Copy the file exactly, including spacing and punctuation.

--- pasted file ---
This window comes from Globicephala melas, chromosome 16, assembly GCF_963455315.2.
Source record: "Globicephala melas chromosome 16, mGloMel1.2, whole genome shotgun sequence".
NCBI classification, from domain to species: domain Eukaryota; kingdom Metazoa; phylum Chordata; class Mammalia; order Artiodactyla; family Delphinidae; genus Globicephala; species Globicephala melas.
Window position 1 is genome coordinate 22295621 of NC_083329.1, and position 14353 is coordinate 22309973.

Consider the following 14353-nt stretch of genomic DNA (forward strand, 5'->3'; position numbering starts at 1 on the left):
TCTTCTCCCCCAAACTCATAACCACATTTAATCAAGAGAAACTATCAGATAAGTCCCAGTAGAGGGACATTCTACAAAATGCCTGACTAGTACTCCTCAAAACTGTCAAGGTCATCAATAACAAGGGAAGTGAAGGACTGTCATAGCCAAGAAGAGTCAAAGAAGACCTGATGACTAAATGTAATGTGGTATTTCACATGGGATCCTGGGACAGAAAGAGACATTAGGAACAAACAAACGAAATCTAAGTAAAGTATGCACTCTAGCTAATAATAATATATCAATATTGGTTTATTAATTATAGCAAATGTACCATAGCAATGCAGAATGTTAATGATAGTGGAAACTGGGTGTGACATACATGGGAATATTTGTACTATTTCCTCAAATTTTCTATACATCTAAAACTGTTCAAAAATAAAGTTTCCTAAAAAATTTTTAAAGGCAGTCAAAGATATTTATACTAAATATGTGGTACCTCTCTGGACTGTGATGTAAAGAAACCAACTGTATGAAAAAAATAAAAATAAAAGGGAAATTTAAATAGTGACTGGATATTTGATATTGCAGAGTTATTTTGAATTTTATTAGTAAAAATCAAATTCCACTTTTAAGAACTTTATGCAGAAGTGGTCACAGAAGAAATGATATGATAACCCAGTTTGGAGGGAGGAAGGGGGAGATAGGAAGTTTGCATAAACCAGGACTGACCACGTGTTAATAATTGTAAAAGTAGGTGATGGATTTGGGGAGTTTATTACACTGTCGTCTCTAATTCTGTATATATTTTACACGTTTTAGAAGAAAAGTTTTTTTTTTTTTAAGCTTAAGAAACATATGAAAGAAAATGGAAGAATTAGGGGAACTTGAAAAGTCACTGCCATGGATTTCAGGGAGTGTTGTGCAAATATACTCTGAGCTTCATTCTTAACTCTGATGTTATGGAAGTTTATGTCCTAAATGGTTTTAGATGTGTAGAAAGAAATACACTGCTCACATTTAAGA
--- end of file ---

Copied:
This window comes from Globicephala melas, chromosome 16, assembly GCF_963455315.2.
Source record: "Globicephala melas chromosome 16, mGloMel1.2, whole genome shotgun sequence".
NCBI classification, from domain to species: domain Eukaryota; kingdom Metazoa; phylum Chordata; class Mammalia; order Artiodactyla; family Delphinidae; genus Globicephala; species Globicephala melas.
Window position 1 is genome coordinate 22295621 of NC_083329.1, and position 14353 is coordinate 22309973.

Consider the following 14353-nt stretch of genomic DNA (forward strand, 5'->3'; position numbering starts at 1 on the left):
TCTTCTCCCCCAAACTCATAACCACATTTAATCAAGAGAAACTATCAGATAAGTCCCAGTAGAGGGACATTCTACAAAATGCCTGACTAGTACTCCTCAAAACTGTCAAGGTCATCAATAACAAGGGAAGTGAAGGACTGTCATAGCCAAGAAGAGTCAAAGAAGACCTGATGACTAAATGTAATGTGGTATTTCACATGGGATCCTGGGACAGAAAGAGACATTAGGAACAAACAAACGAAATCTAAGTAAAGTATGCACTCTAGCTAATAATAATATATCAATATTGGTTTATTAATTATAGCAAATGTACCATAGCAATGCAGAATGTTAATGATAGTGGAAACTGGGTGTGACATACATGGGAATATTTGTACTATTTCCTCAAATTTTCTATACATCTAAAACTGTTCAAAAATAAAGTTTCCTAAAAAATTTTTAAAGGCAGTCAAAGATATTTATACTAAATATGTGGTACCTCTCTGGACTGTGATGTAAAGAAACCAACTGTATGAAAAAAATAAAAATAAAAGGGAAATTTAAATAGTGACTGGATATTTGATATTGCAGAGTTATTTTGAATTTTATTAGTAAAAATCAAATTCCACTTTTAAGAACTTTATGCAGAAGTGGTCACAGAAGAAATGATATGATAACCCAGTTTGGAGGGAGGAAGGGGGAGATAGGAAGTTTGCATAAACCAGGACTGACCACGTGTTAATAATTGTAAAAGTAGGTGATGGATTTGGGGAGTTTATTACACTGTCGTCTCTAATTCTGTATATATTTTACACGTTTTAGAAGAAAAGTTTTTTTTTTTTTAAGCTTAAGAAACATATGAAAGAAAATGGAAGAATTAGGGGAACTTGAAAAGTCACTGCCATGGATTTCAGGGAGTGTTGTGCAAATATACTCTGAGCTTCATTCTTAACTCTGATGTTATGGAAGTTTATGTCCTAAATGGTTTTAGATGTGTAGAAAGAAATACACTGCTCACATTTAAGA